The Better Water Project: How SunRiver will Ensure Water Security for the American Southwest
There are currently two large-scale water projects proposed with the goal of securing water supply in times of drought and changing climate in the American Southwest. The first aims to redistribute existing water resources by building two massive tunnels underneath the Delta. The second project actually creates a brand new water resource by combining renewable energy with existing infrastructure and cutting-edge technology. Chances are, you haven’t heard about this second project – the project that will deliver more water to more people with less environmental impact at a lower cost.
California Water Fix and Eco Restore (the project you know about)
In the 1960’s, politicians wanted to build a canal to carry water from the Sacramento River, around the delta to the intake pumps feeding the State Water project, and from there south to irrigate the San Joaquin Valley, and on to Southern California cities. The objective was to allow more pumping from the delta without sucking salt water into California’s fresh water plumbing – and incidentally killing a bunch of endangered fish. California voters buried this canal project in a June 1982 referendum that lost by 63% to 37%.
The California Water Fix and Eco Restore (formerly known as the Bay Delta Conservation Plan) is the last of these “old water projects”. It’s a rather controversial plan proposed by Governor Jerry Brown to build two large, four-story tall tunnels to move fresh water from the Sacramento River, underneath the Sacramento-San Joaquin Delta, to intake stations for the State Water Project. Essentially, this project moves water from where nature put it to where monied interests want it.
Huge tunnels will create a “peripheral canal” running beneath the Delta – out of sight and out of mind for voters who want such a thing. If the California Water Fix project survives environmental challenges, it will likely be the last big project for moving water from where nature put it to other parts of the Southwest.
Drought has worsened in California, population has grown, and dependence on water from the Delta has increased. Saltwater intrusion and destruction of endangered fish now restrict pumping from the delta, and if drought conditions persist Central Valley farms and Southern California cities will suffer.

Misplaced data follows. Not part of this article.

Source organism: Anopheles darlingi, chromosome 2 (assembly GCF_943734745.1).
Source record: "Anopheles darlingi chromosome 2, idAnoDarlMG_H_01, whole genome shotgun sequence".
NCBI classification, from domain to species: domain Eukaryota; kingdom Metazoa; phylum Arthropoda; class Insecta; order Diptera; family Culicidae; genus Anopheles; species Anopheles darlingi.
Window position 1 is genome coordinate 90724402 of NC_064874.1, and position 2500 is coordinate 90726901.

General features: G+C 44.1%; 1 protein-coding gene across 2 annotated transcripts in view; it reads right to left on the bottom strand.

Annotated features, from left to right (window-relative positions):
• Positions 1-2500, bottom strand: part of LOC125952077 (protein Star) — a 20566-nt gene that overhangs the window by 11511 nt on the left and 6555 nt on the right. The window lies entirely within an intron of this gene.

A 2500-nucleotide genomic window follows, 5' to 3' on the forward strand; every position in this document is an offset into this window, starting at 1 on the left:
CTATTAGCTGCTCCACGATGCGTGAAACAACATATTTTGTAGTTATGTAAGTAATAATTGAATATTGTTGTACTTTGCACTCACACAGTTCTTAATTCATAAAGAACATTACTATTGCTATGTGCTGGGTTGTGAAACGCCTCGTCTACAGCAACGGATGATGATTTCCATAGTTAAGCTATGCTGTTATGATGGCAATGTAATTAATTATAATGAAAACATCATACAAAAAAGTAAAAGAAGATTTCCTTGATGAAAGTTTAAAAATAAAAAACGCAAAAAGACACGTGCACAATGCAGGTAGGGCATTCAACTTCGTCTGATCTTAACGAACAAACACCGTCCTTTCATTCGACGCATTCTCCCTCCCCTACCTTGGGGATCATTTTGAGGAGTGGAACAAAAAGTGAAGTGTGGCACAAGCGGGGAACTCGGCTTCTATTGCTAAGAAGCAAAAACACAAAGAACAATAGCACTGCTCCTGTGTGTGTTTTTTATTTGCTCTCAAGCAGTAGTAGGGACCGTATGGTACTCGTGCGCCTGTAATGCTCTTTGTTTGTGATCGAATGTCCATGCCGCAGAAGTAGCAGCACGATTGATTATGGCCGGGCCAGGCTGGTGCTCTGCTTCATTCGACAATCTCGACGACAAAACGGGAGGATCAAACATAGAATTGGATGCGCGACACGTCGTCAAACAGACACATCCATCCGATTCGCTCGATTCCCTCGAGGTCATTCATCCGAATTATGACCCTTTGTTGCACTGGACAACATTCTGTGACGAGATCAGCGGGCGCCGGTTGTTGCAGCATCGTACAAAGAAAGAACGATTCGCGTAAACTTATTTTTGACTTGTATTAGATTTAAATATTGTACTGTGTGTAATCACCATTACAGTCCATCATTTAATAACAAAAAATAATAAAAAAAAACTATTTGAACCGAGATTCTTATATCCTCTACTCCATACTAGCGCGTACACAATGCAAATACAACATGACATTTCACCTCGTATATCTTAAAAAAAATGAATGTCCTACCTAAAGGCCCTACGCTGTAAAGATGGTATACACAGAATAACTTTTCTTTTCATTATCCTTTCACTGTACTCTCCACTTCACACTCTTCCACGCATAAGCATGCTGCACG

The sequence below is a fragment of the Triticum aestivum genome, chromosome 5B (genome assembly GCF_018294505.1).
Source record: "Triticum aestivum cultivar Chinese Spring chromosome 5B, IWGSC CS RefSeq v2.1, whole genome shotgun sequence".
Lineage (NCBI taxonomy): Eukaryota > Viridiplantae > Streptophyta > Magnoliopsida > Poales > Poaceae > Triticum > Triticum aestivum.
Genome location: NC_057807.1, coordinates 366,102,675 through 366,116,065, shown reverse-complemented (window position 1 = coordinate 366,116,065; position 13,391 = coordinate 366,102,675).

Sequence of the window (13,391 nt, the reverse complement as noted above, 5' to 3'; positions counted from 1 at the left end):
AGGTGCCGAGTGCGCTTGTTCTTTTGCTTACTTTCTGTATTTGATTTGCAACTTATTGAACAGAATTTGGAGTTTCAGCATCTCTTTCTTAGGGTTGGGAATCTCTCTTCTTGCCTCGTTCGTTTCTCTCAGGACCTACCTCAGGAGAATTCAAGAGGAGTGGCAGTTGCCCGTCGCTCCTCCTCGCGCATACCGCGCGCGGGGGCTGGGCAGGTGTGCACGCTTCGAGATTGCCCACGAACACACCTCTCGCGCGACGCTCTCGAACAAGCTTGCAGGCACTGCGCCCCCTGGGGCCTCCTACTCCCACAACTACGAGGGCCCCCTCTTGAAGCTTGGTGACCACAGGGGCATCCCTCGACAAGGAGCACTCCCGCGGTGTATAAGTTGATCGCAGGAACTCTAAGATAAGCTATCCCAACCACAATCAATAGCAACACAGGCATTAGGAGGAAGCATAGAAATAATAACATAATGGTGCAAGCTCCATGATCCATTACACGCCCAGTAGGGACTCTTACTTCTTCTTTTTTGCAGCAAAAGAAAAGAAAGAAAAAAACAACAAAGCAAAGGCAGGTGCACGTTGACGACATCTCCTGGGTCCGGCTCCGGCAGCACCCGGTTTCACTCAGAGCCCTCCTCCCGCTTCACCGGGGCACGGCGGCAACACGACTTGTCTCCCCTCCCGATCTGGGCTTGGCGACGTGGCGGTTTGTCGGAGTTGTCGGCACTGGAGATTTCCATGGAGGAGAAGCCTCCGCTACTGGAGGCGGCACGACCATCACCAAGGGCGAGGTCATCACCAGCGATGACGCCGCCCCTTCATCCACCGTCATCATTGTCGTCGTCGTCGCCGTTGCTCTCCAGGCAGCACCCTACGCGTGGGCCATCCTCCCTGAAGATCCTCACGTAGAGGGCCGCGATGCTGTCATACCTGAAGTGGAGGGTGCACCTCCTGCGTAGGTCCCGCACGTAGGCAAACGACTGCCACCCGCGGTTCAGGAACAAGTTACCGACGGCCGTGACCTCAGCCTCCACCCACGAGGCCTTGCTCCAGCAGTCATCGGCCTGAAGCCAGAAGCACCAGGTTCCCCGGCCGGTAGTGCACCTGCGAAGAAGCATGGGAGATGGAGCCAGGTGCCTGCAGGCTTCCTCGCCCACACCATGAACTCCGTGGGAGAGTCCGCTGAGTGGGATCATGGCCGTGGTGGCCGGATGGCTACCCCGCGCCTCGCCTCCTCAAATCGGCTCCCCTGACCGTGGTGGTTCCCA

Additionally, the Delta Tunnels, costing tens of billions of dollars, produce no additional water. Even if the project gets built, the existing aqueducts heading south will deliver no more water than they could before. This project acts as a Band-Aid to keep the old system working in the face of drought and changing climate.
SunRiver (the project you’ve probably never heard of)
If the Delta Tunnels are the last of the old water mega-projects, Sun River is the first of the new. Instead of gathering up water nature provides, SunRiver uses solar generated electricity to desalinate seawater at regional scale. SunRiver technology isn’t new, but making such huge volumes of new water is revolutionary.
Sun River uses the existing seawater inlet and discharge pipes and high power grid connection at the decommissioned San Onofre Nuclear Generating Station (SONGS) on the Southern California coast. This existing infrastructure saves huge expense and avoids the environmental impact of new construction. But there is a still greater savings.
SunRiver includes construction of a 35-mile long water transport tunnel (roughly the size of one of the proposed Delta Tunnels). This tunnel would deliver water from the SunRiver desalination plant directly to Diamond Valley Lake, which acts as the storage and distribution point for the Metropolitan Water District (MWD). This new desalinated water can then be swapped for water MWD would otherwise draw from the Colorado River or the Central Valley.